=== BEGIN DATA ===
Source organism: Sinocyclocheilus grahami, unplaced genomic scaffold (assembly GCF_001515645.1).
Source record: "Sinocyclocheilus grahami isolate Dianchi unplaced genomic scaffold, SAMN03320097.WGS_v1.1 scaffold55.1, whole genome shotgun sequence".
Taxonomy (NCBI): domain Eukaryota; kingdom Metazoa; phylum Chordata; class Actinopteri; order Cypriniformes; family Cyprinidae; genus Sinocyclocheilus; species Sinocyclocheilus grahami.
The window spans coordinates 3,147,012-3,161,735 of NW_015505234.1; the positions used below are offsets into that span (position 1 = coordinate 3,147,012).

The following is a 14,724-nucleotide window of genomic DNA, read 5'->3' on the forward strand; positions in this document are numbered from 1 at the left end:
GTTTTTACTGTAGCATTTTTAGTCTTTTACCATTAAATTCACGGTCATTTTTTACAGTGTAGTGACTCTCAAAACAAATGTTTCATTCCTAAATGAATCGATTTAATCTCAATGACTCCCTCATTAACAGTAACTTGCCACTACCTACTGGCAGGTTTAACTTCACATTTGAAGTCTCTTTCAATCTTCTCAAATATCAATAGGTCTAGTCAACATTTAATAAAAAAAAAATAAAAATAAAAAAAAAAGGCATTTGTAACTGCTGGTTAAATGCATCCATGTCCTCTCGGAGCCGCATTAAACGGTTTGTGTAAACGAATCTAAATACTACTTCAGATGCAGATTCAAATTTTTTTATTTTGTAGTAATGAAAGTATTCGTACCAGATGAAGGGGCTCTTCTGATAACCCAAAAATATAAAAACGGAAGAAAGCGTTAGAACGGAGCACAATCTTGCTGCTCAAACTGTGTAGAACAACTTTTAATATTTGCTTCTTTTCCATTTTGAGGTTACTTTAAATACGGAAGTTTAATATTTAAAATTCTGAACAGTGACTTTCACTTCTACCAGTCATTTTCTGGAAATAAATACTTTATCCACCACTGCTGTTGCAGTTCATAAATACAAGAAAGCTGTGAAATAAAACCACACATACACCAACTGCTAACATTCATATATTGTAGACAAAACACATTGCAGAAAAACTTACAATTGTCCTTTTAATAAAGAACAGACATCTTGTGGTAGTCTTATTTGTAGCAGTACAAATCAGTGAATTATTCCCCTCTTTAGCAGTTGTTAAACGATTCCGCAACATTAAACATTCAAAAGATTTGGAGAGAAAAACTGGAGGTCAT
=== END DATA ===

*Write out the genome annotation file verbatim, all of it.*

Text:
Source organism: Sinocyclocheilus grahami, unplaced genomic scaffold (assembly GCF_001515645.1).
Source record: "Sinocyclocheilus grahami isolate Dianchi unplaced genomic scaffold, SAMN03320097.WGS_v1.1 scaffold55.1, whole genome shotgun sequence".
Taxonomy (NCBI): domain Eukaryota; kingdom Metazoa; phylum Chordata; class Actinopteri; order Cypriniformes; family Cyprinidae; genus Sinocyclocheilus; species Sinocyclocheilus grahami.
The window spans coordinates 3,147,012-3,161,735 of NW_015505234.1; the positions used below are offsets into that span (position 1 = coordinate 3,147,012).

The following is a 14,724-nucleotide window of genomic DNA, read 5'->3' on the forward strand; positions in this document are numbered from 1 at the left end:
GTTTTTACTGTAGCATTTTTAGTCTTTTACCATTAAATTCACGGTCATTTTTTACAGTGTAGTGACTCTCAAAACAAATGTTTCATTCCTAAATGAATCGATTTAATCTCAATGACTCCCTCATTAACAGTAACTTGCCACTACCTACTGGCAGGTTTAACTTCACATTTGAAGTCTCTTTCAATCTTCTCAAATATCAATAGGTCTAGTCAACATTTAATAAAAAAAAAATAAAAATAAAAAAAAAAGGCATTTGTAACTGCTGGTTAAATGCATCCATGTCCTCTCGGAGCCGCATTAAACGGTTTGTGTAAACGAATCTAAATACTACTTCAGATGCAGATTCAAATTTTTTTATTTTGTAGTAATGAAAGTATTCGTACCAGATGAAGGGGCTCTTCTGATAACCCAAAAATATAAAAACGGAAGAAAGCGTTAGAACGGAGCACAATCTTGCTGCTCAAACTGTGTAGAACAACTTTTAATATTTGCTTCTTTTCCATTTTGAGGTTACTTTAAATACGGAAGTTTAATATTTAAAATTCTGAACAGTGACTTTCACTTCTACCAGTCATTTTCTGGAAATAAATACTTTATCCACCACTGCTGTTGCAGTTCATAAATACAAGAAAGCTGTGAAATAAAACCACACATACACCAACTGCTAACATTCATATATTGTAGACAAAACACATTGCAGAAAAACTTACAATTGTCCTTTTAATAAAGAACAGACATCTTGTGGTAGTCTTATTTGTAGCAGTACAAATCAGTGAATTATTCCCCTCTTTAGCAGTTGTTAAACGATTCCGCAACATTAAACATTCAAAAGATTTGGAGAGAAAAACTGGAGGTCAT